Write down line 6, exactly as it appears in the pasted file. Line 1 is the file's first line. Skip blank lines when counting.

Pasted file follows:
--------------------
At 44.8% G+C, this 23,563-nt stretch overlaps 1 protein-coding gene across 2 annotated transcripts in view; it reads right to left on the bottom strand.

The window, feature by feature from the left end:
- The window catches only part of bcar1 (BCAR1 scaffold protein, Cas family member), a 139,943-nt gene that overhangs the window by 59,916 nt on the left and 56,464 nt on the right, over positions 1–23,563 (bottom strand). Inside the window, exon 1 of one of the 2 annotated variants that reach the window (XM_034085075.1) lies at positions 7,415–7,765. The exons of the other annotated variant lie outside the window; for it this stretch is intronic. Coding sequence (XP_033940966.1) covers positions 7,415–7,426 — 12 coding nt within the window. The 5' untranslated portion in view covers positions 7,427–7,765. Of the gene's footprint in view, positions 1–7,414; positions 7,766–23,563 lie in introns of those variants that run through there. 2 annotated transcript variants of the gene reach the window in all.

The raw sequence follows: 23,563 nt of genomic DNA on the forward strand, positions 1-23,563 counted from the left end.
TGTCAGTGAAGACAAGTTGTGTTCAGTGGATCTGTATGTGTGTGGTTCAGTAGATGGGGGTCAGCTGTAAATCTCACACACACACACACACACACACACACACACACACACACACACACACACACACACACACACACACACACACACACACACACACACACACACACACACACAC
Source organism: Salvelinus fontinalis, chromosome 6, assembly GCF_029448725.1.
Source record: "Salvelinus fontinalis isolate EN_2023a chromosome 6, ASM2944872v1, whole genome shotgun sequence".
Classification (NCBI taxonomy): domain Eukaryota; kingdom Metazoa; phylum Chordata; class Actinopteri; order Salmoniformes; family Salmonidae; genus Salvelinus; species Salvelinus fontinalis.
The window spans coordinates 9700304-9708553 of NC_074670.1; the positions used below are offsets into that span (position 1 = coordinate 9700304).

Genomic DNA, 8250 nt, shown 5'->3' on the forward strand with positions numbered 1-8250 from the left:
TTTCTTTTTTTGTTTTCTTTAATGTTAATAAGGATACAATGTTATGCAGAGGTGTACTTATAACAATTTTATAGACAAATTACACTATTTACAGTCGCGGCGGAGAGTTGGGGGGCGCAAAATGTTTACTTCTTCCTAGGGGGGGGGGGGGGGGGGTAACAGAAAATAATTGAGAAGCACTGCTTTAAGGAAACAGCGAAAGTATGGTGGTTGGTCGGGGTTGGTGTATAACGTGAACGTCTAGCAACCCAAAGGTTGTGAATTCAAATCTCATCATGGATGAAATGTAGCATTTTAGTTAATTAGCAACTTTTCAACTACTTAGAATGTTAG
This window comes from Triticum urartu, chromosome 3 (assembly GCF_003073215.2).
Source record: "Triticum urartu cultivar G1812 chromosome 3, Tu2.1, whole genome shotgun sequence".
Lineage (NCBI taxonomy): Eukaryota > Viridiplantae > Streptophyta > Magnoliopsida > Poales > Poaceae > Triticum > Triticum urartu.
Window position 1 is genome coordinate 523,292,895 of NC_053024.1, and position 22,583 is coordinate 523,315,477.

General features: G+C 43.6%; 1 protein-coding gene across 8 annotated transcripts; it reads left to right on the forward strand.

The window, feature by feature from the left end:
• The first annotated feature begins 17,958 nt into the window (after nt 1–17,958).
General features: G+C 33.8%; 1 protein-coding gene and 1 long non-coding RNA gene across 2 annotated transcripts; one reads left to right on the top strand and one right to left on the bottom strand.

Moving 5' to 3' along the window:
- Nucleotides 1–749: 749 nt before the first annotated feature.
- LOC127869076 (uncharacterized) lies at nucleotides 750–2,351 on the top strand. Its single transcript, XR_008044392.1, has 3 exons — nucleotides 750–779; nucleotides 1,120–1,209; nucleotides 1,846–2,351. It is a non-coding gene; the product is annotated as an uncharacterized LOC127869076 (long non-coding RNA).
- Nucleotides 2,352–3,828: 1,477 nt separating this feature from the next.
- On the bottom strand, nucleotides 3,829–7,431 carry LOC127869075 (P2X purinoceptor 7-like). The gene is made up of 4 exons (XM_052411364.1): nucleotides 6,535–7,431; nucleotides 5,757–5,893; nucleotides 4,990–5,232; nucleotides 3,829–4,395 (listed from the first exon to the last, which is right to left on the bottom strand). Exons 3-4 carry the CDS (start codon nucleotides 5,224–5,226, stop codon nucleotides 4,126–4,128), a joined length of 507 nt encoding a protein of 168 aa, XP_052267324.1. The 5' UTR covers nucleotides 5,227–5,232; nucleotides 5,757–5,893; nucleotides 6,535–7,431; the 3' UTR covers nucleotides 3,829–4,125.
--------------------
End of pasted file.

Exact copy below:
Source organism: Salvelinus fontinalis, chromosome 6, assembly GCF_029448725.1.